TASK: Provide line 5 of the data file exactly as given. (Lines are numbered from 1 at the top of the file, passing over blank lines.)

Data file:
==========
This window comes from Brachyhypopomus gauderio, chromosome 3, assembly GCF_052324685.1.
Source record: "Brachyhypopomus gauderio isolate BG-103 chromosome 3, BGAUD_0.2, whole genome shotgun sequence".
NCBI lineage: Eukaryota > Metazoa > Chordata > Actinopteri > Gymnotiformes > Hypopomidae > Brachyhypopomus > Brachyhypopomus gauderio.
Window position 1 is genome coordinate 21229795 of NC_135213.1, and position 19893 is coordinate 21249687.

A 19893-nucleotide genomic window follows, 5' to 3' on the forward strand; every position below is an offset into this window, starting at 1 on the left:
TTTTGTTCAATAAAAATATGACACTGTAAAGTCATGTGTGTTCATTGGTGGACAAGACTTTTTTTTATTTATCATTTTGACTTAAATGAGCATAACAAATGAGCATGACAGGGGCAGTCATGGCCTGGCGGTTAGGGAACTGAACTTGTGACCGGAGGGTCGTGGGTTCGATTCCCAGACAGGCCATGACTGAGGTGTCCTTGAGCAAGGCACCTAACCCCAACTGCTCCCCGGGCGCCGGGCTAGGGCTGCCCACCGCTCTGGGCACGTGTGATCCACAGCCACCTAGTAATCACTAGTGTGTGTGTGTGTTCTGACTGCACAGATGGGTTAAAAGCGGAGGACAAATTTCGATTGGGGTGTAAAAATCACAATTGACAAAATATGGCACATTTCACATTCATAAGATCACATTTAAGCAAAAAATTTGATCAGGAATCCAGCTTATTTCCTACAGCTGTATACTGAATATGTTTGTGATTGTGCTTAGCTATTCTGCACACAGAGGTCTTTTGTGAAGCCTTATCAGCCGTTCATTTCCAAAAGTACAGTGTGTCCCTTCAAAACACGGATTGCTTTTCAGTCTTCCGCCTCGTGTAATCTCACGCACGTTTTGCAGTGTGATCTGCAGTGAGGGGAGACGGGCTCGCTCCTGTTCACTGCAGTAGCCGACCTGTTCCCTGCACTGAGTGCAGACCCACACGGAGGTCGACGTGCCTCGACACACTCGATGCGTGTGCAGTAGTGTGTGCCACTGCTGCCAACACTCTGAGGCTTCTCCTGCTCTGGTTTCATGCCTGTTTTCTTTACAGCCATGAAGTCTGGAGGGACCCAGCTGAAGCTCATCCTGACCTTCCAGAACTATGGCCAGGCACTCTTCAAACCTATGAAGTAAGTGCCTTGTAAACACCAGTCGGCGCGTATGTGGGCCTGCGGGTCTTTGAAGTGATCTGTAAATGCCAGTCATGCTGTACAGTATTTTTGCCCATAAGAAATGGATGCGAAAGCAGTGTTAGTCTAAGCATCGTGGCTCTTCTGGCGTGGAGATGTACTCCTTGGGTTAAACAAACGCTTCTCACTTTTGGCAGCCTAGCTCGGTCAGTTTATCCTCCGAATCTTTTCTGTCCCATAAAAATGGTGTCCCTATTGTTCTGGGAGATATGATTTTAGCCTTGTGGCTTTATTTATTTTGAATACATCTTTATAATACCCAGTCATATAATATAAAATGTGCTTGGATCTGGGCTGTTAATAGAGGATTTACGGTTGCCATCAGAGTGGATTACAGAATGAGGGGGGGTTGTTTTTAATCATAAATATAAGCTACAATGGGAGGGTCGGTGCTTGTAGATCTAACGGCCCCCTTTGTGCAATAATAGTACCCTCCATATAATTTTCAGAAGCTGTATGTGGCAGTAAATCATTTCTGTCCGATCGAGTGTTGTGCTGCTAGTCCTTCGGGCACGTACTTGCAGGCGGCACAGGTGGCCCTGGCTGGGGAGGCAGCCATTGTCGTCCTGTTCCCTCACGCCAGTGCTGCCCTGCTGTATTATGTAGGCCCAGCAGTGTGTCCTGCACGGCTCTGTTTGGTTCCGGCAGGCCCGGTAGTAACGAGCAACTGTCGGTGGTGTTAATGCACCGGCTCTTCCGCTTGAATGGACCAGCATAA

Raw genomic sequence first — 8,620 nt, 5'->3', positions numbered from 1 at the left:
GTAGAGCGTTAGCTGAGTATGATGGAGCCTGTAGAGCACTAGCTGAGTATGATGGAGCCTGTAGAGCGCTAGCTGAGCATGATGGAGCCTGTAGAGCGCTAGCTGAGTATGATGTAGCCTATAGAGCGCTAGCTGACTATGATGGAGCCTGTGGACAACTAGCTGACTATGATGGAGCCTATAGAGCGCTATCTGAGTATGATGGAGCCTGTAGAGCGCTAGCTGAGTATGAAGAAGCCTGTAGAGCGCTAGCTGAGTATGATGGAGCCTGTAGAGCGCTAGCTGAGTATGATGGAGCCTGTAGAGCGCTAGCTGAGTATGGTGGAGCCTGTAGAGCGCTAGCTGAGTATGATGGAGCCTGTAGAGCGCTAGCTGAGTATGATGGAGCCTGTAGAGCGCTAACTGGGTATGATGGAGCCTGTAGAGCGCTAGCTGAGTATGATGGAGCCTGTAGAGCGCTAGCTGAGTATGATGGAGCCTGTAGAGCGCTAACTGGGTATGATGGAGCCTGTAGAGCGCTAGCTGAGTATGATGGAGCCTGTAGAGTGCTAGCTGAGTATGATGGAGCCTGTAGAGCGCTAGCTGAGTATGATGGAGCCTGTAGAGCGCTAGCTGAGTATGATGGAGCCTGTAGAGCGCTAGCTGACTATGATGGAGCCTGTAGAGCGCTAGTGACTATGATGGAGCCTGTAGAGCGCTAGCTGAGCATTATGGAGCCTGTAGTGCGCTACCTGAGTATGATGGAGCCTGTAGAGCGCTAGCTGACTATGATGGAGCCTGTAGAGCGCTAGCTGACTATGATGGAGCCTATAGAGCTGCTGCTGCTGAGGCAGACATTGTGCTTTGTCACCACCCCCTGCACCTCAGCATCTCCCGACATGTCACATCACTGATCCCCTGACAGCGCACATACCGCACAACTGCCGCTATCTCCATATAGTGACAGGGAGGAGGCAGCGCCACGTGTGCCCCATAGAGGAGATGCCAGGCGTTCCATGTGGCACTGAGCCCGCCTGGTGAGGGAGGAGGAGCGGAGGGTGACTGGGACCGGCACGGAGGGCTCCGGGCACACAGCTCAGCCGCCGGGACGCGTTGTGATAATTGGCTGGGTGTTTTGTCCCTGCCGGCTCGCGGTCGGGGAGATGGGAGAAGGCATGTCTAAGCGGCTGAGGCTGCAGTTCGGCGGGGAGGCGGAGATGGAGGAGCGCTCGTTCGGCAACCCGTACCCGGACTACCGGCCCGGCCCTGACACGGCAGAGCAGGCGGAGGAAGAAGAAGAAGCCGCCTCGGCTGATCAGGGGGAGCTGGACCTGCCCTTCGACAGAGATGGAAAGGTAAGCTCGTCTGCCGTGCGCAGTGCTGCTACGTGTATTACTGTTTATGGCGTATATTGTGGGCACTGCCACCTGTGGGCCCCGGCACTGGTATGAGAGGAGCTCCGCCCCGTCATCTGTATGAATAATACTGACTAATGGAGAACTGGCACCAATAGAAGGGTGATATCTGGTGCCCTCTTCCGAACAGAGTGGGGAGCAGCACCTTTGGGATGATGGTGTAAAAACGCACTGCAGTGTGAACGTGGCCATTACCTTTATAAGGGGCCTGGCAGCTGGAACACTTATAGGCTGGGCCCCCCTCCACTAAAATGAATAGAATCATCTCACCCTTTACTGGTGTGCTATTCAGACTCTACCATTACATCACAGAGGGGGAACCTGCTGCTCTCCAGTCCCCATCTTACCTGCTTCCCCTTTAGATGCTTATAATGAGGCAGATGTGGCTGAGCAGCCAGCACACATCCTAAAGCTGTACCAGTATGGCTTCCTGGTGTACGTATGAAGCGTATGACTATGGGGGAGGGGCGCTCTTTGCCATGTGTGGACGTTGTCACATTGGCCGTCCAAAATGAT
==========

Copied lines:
A 19893-nucleotide genomic window follows, 5' to 3' on the forward strand; every position below is an offset into this window, starting at 1 on the left: